Once set up, the game plays just as it would on a real C64, however, the final problem and the biggest of them all can only be regarded as a major oversight by Magnussoft. When the game needs to access a specific side of the disk on a multi-sided disk game, the emulator expects to see a file with the universal .d64 extension. For reasons only known to the Magnussoft management, the first side of this, and all other multi-disk games on the compilation, have been saved as .VSF files. These are (V)ice (S)napshot (F)iles which are a complete snapshot of the emulator, including progress and memory allocations, at any given time. When loading a .VSF file you are recreating the exact situation the emulator was in when the file was created. This can be seen more clearly with the included Championship Sprint game, which when loaded takes you directly to the track editor screen, something that can only be achieved if the user was in that particular part of the game at the time the .VSF was created.

Unfortunately, 500cc Motomanager is not the only multi-sided game that suffers from this particular issue. There are a total of seven games that this affects, including the epic Turrican and Turrican II, rendering them impossible to complete. If this was not bad enough, the remaining games consist of the following:- seven games who’s language is entirely in German; eleven text adventures (yes, text adventures included on a CD that is bundled in with a joystick, we were puzzled too); three games that would not calibrate with the Competition Pro at all, one that would not allow us past the language select screen and one that forcefully shut Vice down upon loading the game file. There are three graphically controlled adventure games that are individually listed and then listed again as a trilogy, a game listed as separate titles in both English and Spanish and then there are the five included Jeff Minter titles which you either love or loathe.

This leaves a total of 59 unique and playable games (or 64 with the Minter additions). Quality titles within the remaining 60% or so include Beyond the Ice Palace, Bomb Jack and Ghosts ‘n Goblins from Elite Systems, and Nebulus, Uridium and Zynaps from Hewson, so there are a few AAA titles amongst the dross. Even when I did manage to find a game worth playing when exiting Vice I was presented with a screen telling me that it could not save its settings. This meant having to assign the joystick to the correct port with associated settings every time I launched a game on the emulator. The good games in this collection fail to make up for the games that simply do not deserve to be on a Best Of compilation, and all in all, it’s an experience I would prefer to forget.

It’s obvious that SpeedLink included the CD as an afterthought. The lack of included information on the Vice emulator and the games themselves does nothing to dispel this perception, neither does the installation programs on screen-instructions being presented entirely in German. With this in mind, you have to ask yourself firstly why SpeedLink allowed this to be distributed in this state, and secondly if the quality of the other cd’s in their range are of similar build, how did Magnussoft get the gig in the first place?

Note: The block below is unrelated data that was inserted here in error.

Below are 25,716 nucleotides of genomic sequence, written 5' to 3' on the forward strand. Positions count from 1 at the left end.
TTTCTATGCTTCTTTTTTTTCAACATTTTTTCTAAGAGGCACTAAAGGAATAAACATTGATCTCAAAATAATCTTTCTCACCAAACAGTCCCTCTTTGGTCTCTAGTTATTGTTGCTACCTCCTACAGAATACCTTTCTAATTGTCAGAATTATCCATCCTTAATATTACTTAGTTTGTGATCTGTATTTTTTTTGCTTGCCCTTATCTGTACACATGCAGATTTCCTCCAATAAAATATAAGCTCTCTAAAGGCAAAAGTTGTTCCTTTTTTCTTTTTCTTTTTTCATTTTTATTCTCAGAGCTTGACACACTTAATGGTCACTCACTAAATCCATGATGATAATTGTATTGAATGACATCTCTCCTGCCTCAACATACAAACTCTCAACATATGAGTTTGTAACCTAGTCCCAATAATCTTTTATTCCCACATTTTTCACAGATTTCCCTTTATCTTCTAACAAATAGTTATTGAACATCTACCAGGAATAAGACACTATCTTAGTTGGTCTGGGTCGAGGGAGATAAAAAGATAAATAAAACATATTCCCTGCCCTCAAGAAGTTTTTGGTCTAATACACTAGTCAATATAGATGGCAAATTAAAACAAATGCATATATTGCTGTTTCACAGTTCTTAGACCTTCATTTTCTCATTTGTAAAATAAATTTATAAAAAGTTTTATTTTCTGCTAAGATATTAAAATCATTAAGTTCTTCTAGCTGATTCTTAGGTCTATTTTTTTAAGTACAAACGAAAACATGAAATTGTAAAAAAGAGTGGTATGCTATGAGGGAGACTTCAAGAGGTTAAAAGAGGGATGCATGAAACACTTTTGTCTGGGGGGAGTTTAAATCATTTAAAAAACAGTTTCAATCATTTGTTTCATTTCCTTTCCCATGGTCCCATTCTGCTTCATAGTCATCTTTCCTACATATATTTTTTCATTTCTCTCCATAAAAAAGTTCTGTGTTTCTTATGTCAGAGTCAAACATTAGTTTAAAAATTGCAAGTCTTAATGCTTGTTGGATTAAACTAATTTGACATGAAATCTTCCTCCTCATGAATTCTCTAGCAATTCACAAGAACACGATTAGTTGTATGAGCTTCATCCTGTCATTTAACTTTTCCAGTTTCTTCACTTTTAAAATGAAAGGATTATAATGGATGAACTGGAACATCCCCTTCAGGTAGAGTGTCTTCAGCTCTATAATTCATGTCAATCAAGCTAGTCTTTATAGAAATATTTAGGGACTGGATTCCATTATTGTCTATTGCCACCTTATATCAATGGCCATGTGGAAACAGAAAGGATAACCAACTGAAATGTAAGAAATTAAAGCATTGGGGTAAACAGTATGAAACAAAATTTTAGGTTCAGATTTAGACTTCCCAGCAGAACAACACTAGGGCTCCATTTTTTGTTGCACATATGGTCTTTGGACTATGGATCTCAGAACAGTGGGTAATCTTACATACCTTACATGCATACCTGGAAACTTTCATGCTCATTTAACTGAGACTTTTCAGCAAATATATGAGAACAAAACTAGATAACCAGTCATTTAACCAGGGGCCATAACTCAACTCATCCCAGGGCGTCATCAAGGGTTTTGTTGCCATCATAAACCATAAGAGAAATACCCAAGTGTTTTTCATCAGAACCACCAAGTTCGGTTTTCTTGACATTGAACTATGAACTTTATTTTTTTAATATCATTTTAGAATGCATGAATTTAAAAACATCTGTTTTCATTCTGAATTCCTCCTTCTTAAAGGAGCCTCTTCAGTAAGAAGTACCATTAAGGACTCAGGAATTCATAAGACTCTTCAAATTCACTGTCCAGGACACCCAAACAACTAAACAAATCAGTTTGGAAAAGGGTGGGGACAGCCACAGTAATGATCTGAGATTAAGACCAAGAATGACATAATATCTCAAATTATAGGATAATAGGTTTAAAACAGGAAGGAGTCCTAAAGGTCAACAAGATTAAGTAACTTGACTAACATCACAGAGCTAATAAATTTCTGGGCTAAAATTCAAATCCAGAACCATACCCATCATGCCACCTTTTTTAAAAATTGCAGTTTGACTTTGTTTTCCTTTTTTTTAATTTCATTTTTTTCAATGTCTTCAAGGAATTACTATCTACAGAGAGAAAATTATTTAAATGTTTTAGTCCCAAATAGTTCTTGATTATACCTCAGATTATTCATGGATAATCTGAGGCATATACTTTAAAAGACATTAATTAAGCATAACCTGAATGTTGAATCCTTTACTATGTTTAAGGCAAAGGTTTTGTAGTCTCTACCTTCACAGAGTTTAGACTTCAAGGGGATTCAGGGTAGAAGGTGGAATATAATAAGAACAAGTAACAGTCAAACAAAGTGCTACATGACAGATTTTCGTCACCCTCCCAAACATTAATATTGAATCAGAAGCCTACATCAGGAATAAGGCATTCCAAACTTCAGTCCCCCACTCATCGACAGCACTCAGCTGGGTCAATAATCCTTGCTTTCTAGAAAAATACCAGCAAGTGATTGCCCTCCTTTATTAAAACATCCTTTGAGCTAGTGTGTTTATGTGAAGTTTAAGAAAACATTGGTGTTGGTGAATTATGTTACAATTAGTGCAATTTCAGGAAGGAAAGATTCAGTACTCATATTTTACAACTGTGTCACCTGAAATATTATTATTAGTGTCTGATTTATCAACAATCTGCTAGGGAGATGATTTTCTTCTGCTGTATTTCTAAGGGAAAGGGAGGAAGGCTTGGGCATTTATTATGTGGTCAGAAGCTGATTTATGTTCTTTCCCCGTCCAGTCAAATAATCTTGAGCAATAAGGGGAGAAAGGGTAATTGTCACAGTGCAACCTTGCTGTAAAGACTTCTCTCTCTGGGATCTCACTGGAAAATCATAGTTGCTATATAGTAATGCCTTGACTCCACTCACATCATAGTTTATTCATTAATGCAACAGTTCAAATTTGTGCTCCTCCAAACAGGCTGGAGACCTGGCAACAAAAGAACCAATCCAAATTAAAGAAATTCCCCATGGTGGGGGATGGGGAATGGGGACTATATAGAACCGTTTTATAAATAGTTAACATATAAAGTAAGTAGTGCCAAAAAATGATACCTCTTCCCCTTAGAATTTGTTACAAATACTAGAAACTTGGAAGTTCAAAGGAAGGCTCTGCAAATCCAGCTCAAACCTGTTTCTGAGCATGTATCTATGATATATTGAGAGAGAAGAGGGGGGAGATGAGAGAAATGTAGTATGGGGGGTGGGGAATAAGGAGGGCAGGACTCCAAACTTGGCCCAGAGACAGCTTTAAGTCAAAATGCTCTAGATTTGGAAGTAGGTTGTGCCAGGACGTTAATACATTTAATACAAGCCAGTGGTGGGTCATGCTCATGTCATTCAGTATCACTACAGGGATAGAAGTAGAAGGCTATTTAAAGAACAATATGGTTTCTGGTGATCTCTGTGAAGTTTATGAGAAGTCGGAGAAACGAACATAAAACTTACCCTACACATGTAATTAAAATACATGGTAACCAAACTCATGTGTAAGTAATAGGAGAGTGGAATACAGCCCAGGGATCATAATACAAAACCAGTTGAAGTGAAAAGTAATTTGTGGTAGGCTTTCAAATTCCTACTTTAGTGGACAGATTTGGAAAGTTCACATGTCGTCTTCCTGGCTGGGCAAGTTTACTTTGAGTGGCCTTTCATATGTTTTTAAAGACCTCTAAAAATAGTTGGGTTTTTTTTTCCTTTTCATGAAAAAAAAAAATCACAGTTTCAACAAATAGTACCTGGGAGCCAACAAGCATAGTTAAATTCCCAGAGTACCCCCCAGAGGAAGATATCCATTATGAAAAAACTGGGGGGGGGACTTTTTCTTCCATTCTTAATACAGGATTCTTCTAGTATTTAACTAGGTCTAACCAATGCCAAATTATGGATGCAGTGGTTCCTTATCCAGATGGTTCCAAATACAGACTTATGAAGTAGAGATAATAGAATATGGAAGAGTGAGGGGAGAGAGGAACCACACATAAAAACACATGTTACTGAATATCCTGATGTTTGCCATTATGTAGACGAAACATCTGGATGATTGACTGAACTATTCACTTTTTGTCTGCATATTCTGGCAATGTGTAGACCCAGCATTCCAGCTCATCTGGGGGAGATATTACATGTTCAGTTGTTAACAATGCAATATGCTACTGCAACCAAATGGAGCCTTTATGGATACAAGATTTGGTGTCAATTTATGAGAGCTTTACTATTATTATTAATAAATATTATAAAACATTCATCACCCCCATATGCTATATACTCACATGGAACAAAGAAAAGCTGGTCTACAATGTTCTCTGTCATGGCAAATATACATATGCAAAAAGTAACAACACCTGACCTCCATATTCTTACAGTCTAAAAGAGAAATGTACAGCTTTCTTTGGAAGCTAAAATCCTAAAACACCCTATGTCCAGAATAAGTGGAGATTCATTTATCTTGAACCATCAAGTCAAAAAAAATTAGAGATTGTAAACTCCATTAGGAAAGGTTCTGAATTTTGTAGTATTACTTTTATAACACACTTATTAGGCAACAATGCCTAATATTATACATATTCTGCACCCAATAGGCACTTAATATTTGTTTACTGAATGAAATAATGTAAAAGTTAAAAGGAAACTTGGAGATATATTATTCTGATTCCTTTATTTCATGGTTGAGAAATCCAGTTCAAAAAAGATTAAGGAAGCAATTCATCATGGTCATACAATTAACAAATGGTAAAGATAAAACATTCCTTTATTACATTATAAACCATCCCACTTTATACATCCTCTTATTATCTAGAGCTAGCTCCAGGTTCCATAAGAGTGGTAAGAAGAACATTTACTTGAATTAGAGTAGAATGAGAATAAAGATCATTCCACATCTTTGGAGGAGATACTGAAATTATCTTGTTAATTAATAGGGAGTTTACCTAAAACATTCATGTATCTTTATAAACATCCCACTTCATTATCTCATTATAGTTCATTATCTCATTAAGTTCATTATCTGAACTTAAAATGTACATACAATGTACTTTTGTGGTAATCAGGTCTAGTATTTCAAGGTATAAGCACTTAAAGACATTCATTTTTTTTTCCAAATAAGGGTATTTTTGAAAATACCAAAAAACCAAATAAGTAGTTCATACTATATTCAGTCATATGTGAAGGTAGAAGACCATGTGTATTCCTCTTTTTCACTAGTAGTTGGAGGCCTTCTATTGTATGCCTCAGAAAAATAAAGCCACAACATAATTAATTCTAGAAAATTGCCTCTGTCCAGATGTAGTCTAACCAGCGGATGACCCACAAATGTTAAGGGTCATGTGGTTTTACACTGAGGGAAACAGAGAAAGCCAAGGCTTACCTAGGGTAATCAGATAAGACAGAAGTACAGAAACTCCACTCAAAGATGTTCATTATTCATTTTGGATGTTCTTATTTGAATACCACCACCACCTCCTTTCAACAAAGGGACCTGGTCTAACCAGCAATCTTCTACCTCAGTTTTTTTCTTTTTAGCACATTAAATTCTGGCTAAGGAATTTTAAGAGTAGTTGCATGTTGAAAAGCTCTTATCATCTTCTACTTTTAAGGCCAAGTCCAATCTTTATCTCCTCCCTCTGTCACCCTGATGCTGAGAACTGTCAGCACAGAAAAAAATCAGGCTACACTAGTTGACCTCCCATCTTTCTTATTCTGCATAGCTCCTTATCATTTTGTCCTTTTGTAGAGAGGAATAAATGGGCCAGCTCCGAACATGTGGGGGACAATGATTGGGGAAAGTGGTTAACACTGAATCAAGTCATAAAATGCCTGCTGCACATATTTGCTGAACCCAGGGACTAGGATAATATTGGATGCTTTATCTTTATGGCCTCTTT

SpeedLink Competition Pro USB Review Summary

I, like many others, I’m sure, purchased the SpeedLink Competition Pro USB Joystick and 99 Best Of C64 Classix package so that we could get our once blistered hands on a modern joystick with a retro feel. The joystick itself is solid, responsive and although noisy thanks to the 6 included microswitches, is a pleasure to use regardless of the application you are using it in. The bundled compilation disc however lets the package down considerably.

This joystick would be better off sold sans CD for a cheaper price, as for me anyway, the disc gave little added value, if any. I would recommend downloading the latest version of Vice and then heading along to any of the available websites to download your own games and making your own Best Of compilation, as if the games on this one are classed as the best the C64 could offer, maybe I was justified in buying a Amstrad CPC464 back in the day after all?

Last Updated ( 13 October 2011 )  


(Link to this comment) Lord_Santa 2011-10-13 10:57
a great review; which adds valuable information for those whom had any thoughts of purchasing the product in order to get "a quick fix" of the good old days

unfortunate to hear about the lousy compilation disc, but gladdening to hear that the joystick itself is quite capable

I have however heard that USB-joysticks have a very slow reaction-time, compared to keyboard
is this anything you can confirm?

I myself use Keyrah 8-bit to hook two TAC-2's up via a C-64 (without mother-board and instead have the Keyrah installed) and the joysticks are then "emulated" as key-presses within any emulator I run it

thus I get "the quickest response-time" available (from what I've been told)

the idea of four separate buttons does sound intriguing (I'm thinking Xpadder could help me resolve the issue with emulators not recognizing all four) since there are a lot of CD32 games, etc. which allow/require 4 buttons
(Link to this comment) Simon_G 2011-10-13 22:41
Thanks for the kind words regarding the review.

As for the USB lag, I found none at all when using the stick in VICE or any other emulator for that matter. Not tried the keyrah setup you mention, but I found the Comp Pro to be more than adequate for its purpose. I usually use a Microsoft 360 wired controller if I am being totally honest, purely due to the fact that it is comfortable enough to use for hours at a time. As a lefty, the Comp Pro USB tends to hurt my hands so I only use it in short bursts.
(Link to this comment) oldgamerz 2016-08-03 19:32
I never was much into Joysticks but I love Atari VCS. I was thinking of buying the compilation before I read the full review. I'm glad I read it now I know that it is broken, but at least everyone says the Joystick works :-)